Great Plains Studies, Center for


Date of this Version



Published in Great Plains Quarterly SUMMER 1988 .Copyright 1988 Center for Great Plains Studies, University of Nebraska—Lincoln.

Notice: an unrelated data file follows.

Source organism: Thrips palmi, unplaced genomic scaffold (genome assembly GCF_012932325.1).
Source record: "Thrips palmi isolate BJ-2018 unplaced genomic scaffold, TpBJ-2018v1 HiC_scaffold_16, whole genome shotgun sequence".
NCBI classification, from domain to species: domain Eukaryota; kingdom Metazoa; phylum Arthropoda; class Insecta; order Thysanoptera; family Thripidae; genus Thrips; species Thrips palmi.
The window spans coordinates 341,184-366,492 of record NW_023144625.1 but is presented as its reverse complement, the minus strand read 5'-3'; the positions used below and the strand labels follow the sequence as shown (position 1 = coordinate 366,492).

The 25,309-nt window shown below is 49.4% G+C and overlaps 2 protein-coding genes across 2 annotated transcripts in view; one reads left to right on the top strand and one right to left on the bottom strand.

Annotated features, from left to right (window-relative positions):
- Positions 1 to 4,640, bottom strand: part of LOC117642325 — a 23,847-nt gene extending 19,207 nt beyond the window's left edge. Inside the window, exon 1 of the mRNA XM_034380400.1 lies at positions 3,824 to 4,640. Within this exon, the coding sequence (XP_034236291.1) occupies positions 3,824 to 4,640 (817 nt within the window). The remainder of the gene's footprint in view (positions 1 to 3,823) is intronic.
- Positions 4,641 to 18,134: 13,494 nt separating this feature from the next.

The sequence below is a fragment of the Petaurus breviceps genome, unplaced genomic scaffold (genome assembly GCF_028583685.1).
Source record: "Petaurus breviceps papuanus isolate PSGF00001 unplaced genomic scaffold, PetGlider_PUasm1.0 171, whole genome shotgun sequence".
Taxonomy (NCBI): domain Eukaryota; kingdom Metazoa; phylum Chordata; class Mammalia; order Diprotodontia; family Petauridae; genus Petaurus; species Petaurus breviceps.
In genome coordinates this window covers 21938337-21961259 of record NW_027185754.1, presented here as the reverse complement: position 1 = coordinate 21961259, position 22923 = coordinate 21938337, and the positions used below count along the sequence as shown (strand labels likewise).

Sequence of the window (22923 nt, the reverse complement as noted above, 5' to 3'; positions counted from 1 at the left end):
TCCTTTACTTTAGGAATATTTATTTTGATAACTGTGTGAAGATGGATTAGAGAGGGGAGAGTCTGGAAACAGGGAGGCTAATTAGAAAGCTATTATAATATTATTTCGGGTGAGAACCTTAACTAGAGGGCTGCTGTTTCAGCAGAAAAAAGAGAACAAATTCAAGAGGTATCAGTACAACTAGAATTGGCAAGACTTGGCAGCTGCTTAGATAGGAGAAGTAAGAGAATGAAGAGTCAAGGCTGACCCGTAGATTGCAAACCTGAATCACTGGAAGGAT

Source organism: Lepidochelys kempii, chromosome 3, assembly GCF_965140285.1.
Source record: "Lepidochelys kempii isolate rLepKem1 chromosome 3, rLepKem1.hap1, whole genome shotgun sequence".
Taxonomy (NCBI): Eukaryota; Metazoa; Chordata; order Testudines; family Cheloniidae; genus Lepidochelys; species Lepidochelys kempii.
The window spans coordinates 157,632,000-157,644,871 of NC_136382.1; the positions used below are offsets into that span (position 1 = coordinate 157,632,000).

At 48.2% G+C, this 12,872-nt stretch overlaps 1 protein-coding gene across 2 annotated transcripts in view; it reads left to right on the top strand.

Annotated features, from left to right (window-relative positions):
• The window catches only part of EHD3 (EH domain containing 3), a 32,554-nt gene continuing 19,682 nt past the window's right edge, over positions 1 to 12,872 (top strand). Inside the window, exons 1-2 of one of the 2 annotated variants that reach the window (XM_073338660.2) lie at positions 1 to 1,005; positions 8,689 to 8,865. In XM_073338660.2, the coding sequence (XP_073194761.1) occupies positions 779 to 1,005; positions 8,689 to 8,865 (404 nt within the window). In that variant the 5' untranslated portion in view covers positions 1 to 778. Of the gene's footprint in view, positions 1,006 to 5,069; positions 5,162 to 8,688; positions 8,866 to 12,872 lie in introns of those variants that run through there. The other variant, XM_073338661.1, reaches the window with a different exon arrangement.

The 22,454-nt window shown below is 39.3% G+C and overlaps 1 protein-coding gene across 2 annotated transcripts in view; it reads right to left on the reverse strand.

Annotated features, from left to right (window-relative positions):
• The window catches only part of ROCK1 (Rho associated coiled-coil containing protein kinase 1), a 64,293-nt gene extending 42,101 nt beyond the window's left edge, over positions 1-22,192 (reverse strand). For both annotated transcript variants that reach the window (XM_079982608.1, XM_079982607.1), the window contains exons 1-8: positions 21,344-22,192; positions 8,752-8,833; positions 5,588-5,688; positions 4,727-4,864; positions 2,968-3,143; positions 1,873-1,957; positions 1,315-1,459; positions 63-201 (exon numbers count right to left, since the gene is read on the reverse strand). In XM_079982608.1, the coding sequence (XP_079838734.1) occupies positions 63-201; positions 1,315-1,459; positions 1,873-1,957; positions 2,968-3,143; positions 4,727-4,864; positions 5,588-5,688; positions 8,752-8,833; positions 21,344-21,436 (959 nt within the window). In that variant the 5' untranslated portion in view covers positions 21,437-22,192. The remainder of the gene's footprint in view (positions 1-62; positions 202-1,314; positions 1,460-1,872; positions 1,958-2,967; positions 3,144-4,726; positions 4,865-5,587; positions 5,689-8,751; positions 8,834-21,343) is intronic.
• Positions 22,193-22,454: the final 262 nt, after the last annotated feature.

Rejecting "political narrative" as "debilitating to historical scholarship.," Norman Pollack employs textual exegesis in this effort to construct a coherent intellectual history of Populism. Interspersing extensive quotations with his own paraphrases, elaborations, and inferences, Pollack examines a handful of Populist writings and extravagantly maintains that his work reconceptualizes both the nature and the study of Populism. After struggling through nearly 350 pages of opaque and often tumid prose, few historians will accept such claims. Even those sympathetic to this style of history, which ignores the specific political context of the documents analyzed, will worry about some issues that Pollack dismisses here. In The Populist Response to Industrial America (1962), for example, Pollack warned that "the intellectual history of social movements is without value unless the evidence is in fact representative," but he now ostentatiously rejects any concern about "the representative character of my evidence and ... generalizations."